Calling it “Brain Disease” Makes Addiction Harder to Treat

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From The Boston Globe: Conceptualizing addiction as a biological brain disease is often ineffective, as the biological model overlooks the important psychological and social factors that shape individuals’ choices to use substances or enter into treatment.

“No matter how wealthy they might be, people discover that opioids are an excellent short-term balm for existential maladies like self-loathing, emptiness, erosion of purpose, and isolation. Years of heavy use condition people to desire drugs at the first stab of distress. After so much time spent damaging themselves, their families, and their futures, a new layer of anguish has formed over the original bedrock of misery, urging onward the cycle of misery-and-relief. Surely, people don’t chose to be addicts, but that is not what they are choosing: what they want is relief.

That people use drugs for reasons — a notion the brain disease model can’t accommodate — helps explain why people are so ambivalent about giving up opioids, why they drop out of treatment at high rates, and why many don’t even take advantage of treatment when it is offered. The link between psychic pain and addiction explains why some people are more vulnerable to abusing opioid prescriptions than others, contrary to the popular trope that we are all at risk.”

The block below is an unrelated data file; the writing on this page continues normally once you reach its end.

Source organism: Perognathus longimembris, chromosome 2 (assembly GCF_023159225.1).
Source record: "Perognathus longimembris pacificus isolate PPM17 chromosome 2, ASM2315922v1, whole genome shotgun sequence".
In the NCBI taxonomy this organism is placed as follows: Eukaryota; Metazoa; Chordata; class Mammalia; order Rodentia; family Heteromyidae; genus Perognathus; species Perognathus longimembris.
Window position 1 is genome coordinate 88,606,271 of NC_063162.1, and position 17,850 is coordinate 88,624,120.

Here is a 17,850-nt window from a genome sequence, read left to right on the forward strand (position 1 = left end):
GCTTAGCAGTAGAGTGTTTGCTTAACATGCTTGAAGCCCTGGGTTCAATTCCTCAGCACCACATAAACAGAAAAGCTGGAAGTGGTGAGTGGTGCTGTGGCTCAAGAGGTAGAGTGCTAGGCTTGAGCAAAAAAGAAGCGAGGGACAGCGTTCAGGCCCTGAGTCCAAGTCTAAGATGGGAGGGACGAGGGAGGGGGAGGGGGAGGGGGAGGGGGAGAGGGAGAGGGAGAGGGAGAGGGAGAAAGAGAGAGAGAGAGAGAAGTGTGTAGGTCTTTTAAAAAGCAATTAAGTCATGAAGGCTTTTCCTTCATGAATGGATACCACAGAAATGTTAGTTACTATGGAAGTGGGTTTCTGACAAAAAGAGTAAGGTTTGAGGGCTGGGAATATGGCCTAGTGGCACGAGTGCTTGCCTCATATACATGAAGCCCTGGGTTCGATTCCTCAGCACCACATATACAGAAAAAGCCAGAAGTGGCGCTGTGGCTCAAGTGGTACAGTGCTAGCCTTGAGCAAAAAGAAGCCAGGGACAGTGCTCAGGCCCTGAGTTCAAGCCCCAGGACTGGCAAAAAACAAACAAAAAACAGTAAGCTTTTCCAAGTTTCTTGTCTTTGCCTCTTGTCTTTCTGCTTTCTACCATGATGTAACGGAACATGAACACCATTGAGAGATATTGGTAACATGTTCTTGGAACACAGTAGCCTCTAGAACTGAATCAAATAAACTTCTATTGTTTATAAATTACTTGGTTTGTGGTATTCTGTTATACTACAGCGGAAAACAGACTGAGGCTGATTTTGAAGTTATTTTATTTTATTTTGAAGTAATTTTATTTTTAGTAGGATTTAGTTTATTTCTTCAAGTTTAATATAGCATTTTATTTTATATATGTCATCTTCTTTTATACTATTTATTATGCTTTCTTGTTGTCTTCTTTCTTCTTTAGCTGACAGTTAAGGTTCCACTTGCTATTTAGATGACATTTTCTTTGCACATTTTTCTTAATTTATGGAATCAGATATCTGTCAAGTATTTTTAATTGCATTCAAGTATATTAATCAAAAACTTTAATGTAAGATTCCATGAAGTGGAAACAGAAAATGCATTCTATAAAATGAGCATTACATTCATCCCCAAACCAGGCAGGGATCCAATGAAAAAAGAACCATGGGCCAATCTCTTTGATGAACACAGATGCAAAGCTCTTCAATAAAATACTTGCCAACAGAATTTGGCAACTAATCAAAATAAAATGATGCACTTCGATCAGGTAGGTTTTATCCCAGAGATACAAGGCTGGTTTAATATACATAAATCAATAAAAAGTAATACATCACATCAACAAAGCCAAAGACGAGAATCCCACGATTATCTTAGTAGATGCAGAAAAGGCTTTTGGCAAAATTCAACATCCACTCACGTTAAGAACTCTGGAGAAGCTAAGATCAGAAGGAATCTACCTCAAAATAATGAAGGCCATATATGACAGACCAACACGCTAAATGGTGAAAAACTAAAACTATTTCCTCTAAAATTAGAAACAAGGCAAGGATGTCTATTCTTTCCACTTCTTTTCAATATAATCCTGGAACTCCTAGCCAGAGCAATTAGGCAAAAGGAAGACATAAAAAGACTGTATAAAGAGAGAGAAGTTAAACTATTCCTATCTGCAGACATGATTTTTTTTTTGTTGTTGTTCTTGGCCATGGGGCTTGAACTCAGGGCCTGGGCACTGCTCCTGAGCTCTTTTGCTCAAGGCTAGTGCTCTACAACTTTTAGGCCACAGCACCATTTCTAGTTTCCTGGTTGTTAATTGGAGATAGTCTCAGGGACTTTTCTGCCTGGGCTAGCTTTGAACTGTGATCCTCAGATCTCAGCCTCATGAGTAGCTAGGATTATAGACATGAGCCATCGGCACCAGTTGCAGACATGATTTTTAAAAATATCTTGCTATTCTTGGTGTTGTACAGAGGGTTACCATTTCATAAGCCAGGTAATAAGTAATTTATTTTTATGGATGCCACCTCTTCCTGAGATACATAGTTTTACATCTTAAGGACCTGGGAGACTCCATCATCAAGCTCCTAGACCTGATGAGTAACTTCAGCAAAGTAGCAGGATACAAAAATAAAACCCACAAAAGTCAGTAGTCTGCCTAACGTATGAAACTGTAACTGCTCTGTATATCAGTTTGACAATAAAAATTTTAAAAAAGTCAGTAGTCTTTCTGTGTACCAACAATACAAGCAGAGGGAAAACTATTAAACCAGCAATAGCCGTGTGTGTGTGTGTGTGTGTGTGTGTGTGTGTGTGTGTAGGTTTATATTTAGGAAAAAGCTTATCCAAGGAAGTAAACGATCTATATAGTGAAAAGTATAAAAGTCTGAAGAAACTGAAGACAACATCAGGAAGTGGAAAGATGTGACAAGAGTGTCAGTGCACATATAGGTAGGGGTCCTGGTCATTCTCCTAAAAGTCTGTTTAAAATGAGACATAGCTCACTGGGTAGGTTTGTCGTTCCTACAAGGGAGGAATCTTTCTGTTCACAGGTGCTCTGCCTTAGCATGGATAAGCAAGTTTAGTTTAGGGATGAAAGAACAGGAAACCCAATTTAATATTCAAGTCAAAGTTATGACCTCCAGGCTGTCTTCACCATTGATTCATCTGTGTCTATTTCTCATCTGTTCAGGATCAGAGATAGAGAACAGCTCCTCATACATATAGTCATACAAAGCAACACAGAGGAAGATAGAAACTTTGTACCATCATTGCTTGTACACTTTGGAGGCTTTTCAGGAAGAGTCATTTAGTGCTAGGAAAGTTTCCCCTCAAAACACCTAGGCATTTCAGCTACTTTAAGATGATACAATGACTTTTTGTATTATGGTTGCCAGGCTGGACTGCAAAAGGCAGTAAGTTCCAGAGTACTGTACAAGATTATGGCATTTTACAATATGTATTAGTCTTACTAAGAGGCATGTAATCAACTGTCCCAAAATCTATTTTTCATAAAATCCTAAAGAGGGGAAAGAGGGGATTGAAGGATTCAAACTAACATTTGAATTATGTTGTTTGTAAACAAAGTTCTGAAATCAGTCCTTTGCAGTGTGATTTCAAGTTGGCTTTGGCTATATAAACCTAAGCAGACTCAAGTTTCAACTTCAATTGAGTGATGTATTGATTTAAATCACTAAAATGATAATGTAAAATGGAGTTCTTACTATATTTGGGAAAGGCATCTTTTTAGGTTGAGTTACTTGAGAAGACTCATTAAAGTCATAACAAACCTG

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6 COMMENTS

    • Actually, that would not be sufficient to diagnose a brain disease. It would diagnose a brain INJURY, but the “disease model” suggests that addicts are somehow different from “normal” people and that their addiction is a result of these biological differences. So in order to demonstrate a “brain disease,” they’d have to show that “normal” people can somehow be distinguished from “potential addicts” BEFORE exposure to the drugs, and that “normal” people do not develop the same brain injuries upon use. My guess is that most anyone using these drugs would accumulate the same incremental brain damage, and that addicts and non-addicts are not distinguishable before this damage occurs. I would surmise that the main difference between addicts and non-addicts is that the addicts gain something from the drug use that seems important to them, whether physiological, psychological or social, and that non-addicts are not seeking that same kind of relief or experience.

  1. This reminds me of my neighbor recently who stood in front of me holding a cigarette in one hand and a beer in the other defiantly declaring how “all the scientists and all the psychiatrists know that addiction is a disease”. I just thought, whatever relieves the cognitive dissonance you have about your bad habits and gets you through the day lady, more power to ya. I don’t see the point in arguing with addicts that they have the power to change their behavior. It’s a pointless folly.